Monthly Letter

Dear all,

A few years ago I had a conversation with an American single mother which has haunted me for years. She told of the stigma she had received from people who assumed that she only lived over here – to escape paying health insurance and to get access to housing. I was appalled as she listed off conversation after conversation where people had judged her, and even suggested she “went home.” She said she dreaded sitting in a hospital or doctor’s waiting room with her son, as that was where she had experienced the most abuse. But the story does not end there. The reason why this delightful lady did not have a husband – was the fact that she had married a British serviceman who had died fighting in Afghanistan.

As I listened to her story, I wondered just how many of her abusers had ever worn a poppy? A poppy commemorating the lives of people, just like her husband.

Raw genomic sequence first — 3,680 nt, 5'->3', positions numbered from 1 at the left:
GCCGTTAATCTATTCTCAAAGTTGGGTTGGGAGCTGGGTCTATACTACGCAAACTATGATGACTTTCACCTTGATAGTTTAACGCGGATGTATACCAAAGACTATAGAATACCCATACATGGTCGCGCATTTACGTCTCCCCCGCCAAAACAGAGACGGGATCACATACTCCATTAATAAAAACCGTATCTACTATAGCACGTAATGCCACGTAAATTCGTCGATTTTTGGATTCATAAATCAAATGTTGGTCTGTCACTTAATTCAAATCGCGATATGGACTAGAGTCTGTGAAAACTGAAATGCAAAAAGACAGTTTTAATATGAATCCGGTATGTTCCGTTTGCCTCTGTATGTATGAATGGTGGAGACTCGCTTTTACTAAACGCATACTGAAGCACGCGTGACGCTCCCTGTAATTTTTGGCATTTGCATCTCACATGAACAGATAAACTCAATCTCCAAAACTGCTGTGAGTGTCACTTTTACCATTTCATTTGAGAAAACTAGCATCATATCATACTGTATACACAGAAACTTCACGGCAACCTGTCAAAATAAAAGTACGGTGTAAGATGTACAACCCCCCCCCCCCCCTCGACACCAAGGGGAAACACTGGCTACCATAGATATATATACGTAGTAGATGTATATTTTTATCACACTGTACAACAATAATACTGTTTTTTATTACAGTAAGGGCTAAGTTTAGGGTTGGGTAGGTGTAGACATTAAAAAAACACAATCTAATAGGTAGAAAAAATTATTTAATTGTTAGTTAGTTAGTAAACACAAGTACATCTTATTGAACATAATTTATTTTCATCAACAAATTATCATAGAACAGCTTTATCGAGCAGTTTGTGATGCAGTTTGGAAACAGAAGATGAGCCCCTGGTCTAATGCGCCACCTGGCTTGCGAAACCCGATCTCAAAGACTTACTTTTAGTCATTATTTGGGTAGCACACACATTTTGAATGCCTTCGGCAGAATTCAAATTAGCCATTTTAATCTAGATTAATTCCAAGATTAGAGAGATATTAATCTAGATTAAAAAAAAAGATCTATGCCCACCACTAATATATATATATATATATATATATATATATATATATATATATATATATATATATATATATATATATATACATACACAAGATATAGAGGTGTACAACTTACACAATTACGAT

November is of course the time where we stop to remember those who have dedicated their lives for the sake of us all. I know some veterans say that they do not need “a day” as they carry their fallen comrades with them every day. But they are the first to agree the importance for us as a nation to stop and give thanks. Whilst the main commemorations at the Cenotaph may be somewhat curtailed – the one thing that we can all do, is stop and give thanks.

Ever-living God

we remember those whom you have

gathered

from the storm of war into the peace of

your presence;

may that same peace

calm our fears,

bring justice to all peoples

be thou our guard while troubles last,

and our eternal home

 

 

May the story of the American lady be a poignant reminder to us all, to be slow to judge, and to treat all people with respect. And on Remembrance day, let us take the time out to stop and give thanks for all those who sacrificed their lives for our freedom.

 

God Bless

Revd Shuna

 

 

 

 

 


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